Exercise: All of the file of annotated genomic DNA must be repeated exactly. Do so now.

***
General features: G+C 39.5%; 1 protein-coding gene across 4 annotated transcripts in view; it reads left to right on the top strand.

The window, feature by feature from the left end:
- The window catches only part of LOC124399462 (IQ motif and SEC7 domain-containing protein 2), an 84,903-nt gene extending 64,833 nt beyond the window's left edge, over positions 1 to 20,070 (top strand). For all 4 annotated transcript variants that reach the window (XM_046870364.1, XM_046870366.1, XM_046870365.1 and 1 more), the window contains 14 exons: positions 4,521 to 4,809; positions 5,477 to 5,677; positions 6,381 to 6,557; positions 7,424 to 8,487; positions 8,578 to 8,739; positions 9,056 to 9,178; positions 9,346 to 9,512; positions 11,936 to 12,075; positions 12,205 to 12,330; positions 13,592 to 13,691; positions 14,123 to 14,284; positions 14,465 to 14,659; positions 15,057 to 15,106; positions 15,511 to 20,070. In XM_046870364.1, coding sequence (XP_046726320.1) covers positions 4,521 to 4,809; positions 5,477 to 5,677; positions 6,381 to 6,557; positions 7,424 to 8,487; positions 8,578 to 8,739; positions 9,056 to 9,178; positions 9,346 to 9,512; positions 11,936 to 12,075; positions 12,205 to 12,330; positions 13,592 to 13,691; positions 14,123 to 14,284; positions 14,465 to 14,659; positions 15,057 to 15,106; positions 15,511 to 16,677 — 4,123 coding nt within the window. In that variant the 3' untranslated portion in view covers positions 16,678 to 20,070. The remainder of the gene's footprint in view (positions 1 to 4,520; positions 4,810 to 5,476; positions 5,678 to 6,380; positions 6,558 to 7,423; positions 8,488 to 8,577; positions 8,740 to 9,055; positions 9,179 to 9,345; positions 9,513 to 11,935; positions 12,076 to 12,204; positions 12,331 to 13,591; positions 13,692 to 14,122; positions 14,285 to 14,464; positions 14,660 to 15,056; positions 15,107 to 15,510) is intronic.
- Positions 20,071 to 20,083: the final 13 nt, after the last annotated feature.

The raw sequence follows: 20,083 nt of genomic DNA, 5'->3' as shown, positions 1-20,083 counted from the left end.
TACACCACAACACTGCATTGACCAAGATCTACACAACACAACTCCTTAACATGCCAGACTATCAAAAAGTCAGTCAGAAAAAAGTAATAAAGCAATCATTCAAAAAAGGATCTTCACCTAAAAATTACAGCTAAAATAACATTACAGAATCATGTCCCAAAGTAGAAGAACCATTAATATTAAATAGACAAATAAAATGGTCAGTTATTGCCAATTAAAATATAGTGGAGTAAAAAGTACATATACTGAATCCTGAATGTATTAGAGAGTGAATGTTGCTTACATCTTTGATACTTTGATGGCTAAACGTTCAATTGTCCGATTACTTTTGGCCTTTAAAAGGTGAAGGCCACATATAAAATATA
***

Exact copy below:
General features: G+C 39.5%; 1 protein-coding gene across 4 annotated transcripts in view; it reads left to right on the top strand.

The window, feature by feature from the left end:
- The window catches only part of LOC124399462 (IQ motif and SEC7 domain-containing protein 2), an 84,903-nt gene extending 64,833 nt beyond the window's left edge, over positions 1 to 20,070 (top strand). For all 4 annotated transcript variants that reach the window (XM_046870364.1, XM_046870366.1, XM_046870365.1 and 1 more), the window contains 14 exons: positions 4,521 to 4,809; positions 5,477 to 5,677; positions 6,381 to 6,557; positions 7,424 to 8,487; positions 8,578 to 8,739; positions 9,056 to 9,178; positions 9,346 to 9,512; positions 11,936 to 12,075; positions 12,205 to 12,330; positions 13,592 to 13,691; positions 14,123 to 14,284; positions 14,465 to 14,659; positions 15,057 to 15,106; positions 15,511 to 20,070. In XM_046870364.1, coding sequence (XP_046726320.1) covers positions 4,521 to 4,809; positions 5,477 to 5,677; positions 6,381 to 6,557; positions 7,424 to 8,487; positions 8,578 to 8,739; positions 9,056 to 9,178; positions 9,346 to 9,512; positions 11,936 to 12,075; positions 12,205 to 12,330; positions 13,592 to 13,691; positions 14,123 to 14,284; positions 14,465 to 14,659; positions 15,057 to 15,106; positions 15,511 to 16,677 — 4,123 coding nt within the window. In that variant the 3' untranslated portion in view covers positions 16,678 to 20,070. The remainder of the gene's footprint in view (positions 1 to 4,520; positions 4,810 to 5,476; positions 5,678 to 6,380; positions 6,558 to 7,423; positions 8,488 to 8,577; positions 8,740 to 9,055; positions 9,179 to 9,345; positions 9,513 to 11,935; positions 12,076 to 12,204; positions 12,331 to 13,591; positions 13,692 to 14,122; positions 14,285 to 14,464; positions 14,660 to 15,056; positions 15,107 to 15,510) is intronic.
- Positions 20,071 to 20,083: the final 13 nt, after the last annotated feature.

The raw sequence follows: 20,083 nt of genomic DNA, 5'->3' as shown, positions 1-20,083 counted from the left end.
TACACCACAACACTGCATTGACCAAGATCTACACAACACAACTCCTTAACATGCCAGACTATCAAAAAGTCAGTCAGAAAAAAGTAATAAAGCAATCATTCAAAAAAGGATCTTCACCTAAAAATTACAGCTAAAATAACATTACAGAATCATGTCCCAAAGTAGAAGAACCATTAATATTAAATAGACAAATAAAATGGTCAGTTATTGCCAATTAAAATATAGTGGAGTAAAAAGTACATATACTGAATCCTGAATGTATTAGAGAGTGAATGTTGCTTACATCTTTGATACTTTGATGGCTAAACGTTCAATTGTCCGATTACTTTTGGCCTTTAAAAGGTGAAGGCCACATATAAAATATA